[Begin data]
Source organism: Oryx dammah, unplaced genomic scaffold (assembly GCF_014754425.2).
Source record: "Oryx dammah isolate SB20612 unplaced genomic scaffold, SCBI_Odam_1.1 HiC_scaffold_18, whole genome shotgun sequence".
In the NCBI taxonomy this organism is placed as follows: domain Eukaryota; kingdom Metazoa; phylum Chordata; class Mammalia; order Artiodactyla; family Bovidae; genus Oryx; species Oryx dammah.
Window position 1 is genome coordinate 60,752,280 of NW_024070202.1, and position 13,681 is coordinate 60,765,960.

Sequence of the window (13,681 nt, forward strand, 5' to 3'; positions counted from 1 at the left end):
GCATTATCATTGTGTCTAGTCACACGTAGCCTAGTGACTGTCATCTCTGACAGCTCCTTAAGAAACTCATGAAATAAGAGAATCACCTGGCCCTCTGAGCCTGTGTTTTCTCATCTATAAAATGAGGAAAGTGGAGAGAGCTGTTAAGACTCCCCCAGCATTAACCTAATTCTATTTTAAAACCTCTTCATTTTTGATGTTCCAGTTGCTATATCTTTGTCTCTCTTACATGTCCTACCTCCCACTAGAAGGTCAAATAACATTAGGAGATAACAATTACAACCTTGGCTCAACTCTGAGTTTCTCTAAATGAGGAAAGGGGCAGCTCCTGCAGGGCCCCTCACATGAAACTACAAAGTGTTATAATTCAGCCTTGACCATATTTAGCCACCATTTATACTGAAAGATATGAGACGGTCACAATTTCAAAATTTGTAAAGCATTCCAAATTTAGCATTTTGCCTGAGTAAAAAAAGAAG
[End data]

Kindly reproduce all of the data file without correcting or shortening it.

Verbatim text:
Source organism: Oryx dammah, unplaced genomic scaffold (assembly GCF_014754425.2).
Source record: "Oryx dammah isolate SB20612 unplaced genomic scaffold, SCBI_Odam_1.1 HiC_scaffold_18, whole genome shotgun sequence".
In the NCBI taxonomy this organism is placed as follows: domain Eukaryota; kingdom Metazoa; phylum Chordata; class Mammalia; order Artiodactyla; family Bovidae; genus Oryx; species Oryx dammah.
Window position 1 is genome coordinate 60,752,280 of NW_024070202.1, and position 13,681 is coordinate 60,765,960.

Sequence of the window (13,681 nt, forward strand, 5' to 3'; positions counted from 1 at the left end):
GCATTATCATTGTGTCTAGTCACACGTAGCCTAGTGACTGTCATCTCTGACAGCTCCTTAAGAAACTCATGAAATAAGAGAATCACCTGGCCCTCTGAGCCTGTGTTTTCTCATCTATAAAATGAGGAAAGTGGAGAGAGCTGTTAAGACTCCCCCAGCATTAACCTAATTCTATTTTAAAACCTCTTCATTTTTGATGTTCCAGTTGCTATATCTTTGTCTCTCTTACATGTCCTACCTCCCACTAGAAGGTCAAATAACATTAGGAGATAACAATTACAACCTTGGCTCAACTCTGAGTTTCTCTAAATGAGGAAAGGGGCAGCTCCTGCAGGGCCCCTCACATGAAACTACAAAGTGTTATAATTCAGCCTTGACCATATTTAGCCACCATTTATACTGAAAGATATGAGACGGTCACAATTTCAAAATTTGTAAAGCATTCCAAATTTAGCATTTTGCCTGAGTAAAAAAAGAAG